From CBS News' Andante Higgins:
John McCain visited Lehigh Valley Hospital in Allentown, Pennsylvania, today, where doctors and nurses showed him how they've used technological advances to deliver a higher quality of care while bringing costs down.
McCain heard stories from a cancer survivor and woman whose difficult pregnancy was successfully treated by specialists here. On a stage filled with electronic equipment including displaying patient's records, x-rays and monitoring devices, doctors explained to McCain how technology has helped their patients and provided more time for nurses to spend with families.
Lehigh Valley Hospital puts all records online, including x-rays, which become available to everyone in the hospital, saving time and increasing accuracy. The hospital also uses teleconferencing and other technology to monitor patients and deliver services to people who can't travel to their facility. With this equipment, the hospital can have three doctors monitoring up to 140 patients. Hospital representatives said these tools have decreased their errors by 80 percent, as well as a significant decrease in costs.
John McCain's healthcare proposal pushes innovation and technology like this, citing online records, electronic x-rays, and other technologies that can increase efficiency. "The ideas is that quality will be improved while costs are decreased," McCain said. "We can make tremendous improvements in chronic disease by simply documenting and disseminating information on the best practices." He said coordinated care can also lower costs.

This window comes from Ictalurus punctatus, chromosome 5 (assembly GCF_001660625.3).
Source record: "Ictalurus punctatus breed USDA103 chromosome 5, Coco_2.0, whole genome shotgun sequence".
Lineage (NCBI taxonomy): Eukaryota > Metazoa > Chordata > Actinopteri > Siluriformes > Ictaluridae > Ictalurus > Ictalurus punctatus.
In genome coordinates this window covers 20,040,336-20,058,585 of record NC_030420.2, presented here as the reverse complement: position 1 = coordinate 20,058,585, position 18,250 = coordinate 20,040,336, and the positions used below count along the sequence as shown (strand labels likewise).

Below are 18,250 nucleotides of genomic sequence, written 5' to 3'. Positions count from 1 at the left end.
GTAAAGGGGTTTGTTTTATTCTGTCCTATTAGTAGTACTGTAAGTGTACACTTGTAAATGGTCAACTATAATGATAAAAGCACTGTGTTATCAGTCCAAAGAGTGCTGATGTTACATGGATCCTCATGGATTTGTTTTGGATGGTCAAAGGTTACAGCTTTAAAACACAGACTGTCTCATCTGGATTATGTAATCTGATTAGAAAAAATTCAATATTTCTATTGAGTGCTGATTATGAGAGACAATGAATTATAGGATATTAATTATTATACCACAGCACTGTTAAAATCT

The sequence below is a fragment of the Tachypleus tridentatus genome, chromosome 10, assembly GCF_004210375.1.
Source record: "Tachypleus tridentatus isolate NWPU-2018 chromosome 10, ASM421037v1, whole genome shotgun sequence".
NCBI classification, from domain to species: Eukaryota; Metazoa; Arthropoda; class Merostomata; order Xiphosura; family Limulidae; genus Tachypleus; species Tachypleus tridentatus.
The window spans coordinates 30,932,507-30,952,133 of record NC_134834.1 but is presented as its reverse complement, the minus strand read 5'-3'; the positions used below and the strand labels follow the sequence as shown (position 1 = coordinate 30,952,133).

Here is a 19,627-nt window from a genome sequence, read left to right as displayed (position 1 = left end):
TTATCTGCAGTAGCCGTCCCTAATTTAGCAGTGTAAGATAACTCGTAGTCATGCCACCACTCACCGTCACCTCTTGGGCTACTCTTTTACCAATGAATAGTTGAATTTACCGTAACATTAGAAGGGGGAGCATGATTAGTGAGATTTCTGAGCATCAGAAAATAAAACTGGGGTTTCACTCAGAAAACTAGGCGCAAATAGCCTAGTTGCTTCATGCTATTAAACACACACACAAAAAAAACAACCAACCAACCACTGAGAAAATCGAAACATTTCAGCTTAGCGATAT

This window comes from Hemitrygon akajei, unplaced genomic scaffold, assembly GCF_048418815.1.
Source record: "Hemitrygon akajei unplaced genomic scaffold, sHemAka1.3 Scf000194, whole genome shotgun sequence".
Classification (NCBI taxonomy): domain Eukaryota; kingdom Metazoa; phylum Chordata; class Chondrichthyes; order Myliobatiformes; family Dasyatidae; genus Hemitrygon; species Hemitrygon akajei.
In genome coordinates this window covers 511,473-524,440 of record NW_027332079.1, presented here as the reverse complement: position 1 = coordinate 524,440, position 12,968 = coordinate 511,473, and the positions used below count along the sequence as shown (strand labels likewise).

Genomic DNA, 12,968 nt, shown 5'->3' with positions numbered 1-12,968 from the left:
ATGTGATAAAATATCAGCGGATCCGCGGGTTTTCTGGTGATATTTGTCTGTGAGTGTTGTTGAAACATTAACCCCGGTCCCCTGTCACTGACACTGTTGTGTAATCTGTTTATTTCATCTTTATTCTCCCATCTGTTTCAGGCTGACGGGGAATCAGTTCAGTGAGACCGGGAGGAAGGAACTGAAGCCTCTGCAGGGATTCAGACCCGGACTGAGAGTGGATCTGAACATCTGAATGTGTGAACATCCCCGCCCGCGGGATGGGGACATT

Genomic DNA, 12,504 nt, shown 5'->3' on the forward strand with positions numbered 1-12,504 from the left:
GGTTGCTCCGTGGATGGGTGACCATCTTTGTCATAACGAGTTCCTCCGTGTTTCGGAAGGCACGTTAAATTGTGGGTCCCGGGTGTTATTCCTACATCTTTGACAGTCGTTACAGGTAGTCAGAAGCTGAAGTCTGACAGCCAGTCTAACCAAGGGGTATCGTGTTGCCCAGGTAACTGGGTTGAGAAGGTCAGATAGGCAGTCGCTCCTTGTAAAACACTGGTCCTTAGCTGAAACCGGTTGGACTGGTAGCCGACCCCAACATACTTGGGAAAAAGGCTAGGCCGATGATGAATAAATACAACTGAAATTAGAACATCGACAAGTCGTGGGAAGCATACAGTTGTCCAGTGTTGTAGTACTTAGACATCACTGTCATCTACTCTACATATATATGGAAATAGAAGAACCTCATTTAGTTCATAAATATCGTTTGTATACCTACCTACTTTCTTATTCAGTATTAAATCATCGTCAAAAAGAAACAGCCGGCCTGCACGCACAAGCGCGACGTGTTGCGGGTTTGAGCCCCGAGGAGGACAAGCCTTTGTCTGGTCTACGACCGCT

McCain's plan also strives for medical malpractice reform. "I don't have to ask any physician in this room exactly how many procedures or tests that may not be absolutely necessary that are administered to patients that are good to know the results but perhaps the primary reason is the fear for concern about finding themselves in court," he said. "I think clinical guidelines are very, very important. And I believe that any physician who could prove to anybody's satisfaction that they adhere to those guidelines, then they should have some protection from frivolous lawsuits."
McCain also spoke on what he would do to fund drug and alcohol programs. He said there is a range of ways to address it, from stopping drugs from coming into the country, to education and creating jobs so people don't feel the desperation that leads them to the use of drugs. "I would do everything in my power to address the issue of methamphetamines, which is a serious problem in America," he said. "I don't think that there is really one answer but it does come back to giving Americans hope and optimism that they will inherit a better country."